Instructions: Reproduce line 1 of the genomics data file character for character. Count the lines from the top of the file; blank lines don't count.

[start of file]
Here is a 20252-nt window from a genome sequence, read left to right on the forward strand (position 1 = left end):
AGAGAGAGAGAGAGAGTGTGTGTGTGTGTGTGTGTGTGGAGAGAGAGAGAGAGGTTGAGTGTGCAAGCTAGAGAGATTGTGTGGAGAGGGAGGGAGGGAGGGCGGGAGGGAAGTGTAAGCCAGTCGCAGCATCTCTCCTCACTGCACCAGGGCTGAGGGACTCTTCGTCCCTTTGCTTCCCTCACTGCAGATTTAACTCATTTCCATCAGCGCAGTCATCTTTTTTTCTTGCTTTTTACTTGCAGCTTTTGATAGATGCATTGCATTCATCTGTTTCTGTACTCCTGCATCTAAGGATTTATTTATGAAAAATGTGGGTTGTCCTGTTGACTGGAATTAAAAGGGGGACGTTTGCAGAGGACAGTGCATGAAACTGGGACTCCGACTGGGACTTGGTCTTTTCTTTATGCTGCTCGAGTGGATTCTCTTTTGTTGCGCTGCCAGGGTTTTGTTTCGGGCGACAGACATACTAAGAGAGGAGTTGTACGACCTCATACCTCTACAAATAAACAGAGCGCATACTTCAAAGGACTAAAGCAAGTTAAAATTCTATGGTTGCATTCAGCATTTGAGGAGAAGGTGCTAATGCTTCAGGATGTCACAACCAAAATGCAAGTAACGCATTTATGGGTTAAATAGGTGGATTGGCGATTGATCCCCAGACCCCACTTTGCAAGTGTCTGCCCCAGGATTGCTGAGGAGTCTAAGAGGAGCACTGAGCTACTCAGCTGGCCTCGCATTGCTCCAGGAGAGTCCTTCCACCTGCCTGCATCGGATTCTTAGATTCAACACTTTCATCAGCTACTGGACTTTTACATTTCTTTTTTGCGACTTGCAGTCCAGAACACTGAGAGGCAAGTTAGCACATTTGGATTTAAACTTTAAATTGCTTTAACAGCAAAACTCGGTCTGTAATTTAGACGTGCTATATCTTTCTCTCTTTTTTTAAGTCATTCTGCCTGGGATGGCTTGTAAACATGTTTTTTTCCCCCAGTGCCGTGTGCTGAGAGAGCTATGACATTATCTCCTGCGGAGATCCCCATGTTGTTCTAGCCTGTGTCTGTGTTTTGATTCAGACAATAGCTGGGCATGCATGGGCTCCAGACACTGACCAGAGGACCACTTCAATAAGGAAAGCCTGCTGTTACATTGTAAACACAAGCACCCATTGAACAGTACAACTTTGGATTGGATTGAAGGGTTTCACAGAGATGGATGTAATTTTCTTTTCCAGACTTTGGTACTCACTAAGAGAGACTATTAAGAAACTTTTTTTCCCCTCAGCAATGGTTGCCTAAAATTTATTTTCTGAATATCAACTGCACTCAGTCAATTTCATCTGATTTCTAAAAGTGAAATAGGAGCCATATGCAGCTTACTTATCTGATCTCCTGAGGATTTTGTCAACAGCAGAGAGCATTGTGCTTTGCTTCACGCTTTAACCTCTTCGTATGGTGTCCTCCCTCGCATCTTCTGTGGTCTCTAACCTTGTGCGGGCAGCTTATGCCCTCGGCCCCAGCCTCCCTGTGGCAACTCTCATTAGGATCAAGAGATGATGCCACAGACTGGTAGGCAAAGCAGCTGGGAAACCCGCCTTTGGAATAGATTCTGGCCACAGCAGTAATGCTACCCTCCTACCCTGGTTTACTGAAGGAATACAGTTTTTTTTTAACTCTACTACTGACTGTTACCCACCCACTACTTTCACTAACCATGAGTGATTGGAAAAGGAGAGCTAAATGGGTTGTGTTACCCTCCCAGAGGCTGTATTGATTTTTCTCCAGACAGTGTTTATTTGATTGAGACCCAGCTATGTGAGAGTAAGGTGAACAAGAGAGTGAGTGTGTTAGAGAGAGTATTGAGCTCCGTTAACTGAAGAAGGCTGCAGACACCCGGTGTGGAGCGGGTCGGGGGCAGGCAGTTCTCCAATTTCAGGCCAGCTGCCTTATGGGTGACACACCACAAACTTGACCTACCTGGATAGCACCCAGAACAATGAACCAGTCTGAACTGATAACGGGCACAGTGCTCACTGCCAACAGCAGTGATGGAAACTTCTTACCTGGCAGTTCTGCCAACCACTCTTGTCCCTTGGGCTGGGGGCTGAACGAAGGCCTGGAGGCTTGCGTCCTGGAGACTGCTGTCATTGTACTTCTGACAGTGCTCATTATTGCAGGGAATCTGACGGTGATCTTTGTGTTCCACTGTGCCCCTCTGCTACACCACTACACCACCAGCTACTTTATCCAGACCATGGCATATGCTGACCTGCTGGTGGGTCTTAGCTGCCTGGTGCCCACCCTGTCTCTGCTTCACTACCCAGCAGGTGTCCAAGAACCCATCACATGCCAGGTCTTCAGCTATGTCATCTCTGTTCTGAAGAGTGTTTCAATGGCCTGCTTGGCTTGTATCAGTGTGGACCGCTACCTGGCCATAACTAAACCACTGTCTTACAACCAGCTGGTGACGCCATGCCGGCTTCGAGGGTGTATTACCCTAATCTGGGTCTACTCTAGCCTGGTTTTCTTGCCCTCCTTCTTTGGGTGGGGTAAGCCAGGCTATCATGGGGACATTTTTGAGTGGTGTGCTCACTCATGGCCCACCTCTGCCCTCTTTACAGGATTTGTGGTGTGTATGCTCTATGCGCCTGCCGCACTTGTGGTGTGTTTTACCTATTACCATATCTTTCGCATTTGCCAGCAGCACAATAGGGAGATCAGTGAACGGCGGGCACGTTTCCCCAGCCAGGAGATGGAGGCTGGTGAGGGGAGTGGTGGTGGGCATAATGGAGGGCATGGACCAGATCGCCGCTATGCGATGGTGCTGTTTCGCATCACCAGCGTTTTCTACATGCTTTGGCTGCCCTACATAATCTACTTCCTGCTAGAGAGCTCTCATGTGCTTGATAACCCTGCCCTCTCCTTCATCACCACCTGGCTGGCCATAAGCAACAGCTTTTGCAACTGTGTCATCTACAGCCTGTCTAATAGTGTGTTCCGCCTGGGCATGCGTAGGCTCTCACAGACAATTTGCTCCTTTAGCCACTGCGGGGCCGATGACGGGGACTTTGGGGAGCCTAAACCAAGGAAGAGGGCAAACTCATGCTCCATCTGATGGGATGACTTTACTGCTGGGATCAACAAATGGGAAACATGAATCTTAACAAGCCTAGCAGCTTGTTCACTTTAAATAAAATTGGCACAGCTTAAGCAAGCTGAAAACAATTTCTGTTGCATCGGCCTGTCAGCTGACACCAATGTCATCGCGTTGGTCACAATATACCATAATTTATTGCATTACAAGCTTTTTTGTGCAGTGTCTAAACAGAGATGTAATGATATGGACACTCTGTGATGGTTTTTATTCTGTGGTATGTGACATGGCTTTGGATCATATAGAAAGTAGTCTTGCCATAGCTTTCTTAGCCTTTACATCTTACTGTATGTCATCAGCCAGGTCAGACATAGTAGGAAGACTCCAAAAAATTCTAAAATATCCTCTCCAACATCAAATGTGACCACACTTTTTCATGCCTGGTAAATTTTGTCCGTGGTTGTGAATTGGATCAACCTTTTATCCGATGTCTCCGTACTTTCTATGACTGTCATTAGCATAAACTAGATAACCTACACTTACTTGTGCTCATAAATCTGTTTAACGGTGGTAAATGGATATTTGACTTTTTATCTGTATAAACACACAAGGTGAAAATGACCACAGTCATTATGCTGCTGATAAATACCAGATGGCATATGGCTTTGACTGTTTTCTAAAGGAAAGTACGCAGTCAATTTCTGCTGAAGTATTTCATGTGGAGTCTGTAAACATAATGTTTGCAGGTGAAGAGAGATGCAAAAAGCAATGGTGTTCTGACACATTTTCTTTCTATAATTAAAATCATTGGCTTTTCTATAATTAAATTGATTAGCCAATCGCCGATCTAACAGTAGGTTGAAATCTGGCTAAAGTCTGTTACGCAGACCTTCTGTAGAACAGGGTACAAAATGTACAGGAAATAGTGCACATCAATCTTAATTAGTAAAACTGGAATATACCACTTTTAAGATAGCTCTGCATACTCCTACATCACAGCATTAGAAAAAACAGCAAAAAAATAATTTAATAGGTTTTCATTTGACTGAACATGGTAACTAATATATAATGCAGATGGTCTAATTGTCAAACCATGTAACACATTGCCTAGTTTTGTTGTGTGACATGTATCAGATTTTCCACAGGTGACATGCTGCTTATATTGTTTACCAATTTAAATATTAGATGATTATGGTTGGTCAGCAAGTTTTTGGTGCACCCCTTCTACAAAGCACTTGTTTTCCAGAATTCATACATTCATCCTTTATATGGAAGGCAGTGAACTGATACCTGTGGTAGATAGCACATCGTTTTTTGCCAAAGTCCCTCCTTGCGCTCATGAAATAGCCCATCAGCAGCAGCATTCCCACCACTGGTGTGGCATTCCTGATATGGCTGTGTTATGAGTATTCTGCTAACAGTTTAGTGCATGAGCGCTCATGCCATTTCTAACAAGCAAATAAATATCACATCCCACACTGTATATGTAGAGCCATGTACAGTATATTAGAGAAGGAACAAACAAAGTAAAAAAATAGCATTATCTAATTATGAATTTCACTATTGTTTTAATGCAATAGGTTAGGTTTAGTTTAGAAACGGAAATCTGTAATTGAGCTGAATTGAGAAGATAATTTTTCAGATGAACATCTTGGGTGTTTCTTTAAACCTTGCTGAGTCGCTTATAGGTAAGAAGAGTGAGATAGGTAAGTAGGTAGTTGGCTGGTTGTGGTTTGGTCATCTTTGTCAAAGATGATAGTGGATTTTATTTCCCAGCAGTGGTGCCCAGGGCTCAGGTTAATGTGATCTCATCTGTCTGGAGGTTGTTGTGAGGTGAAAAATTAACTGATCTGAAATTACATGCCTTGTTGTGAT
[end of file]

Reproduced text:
Here is a 20252-nt window from a genome sequence, read left to right on the forward strand (position 1 = left end):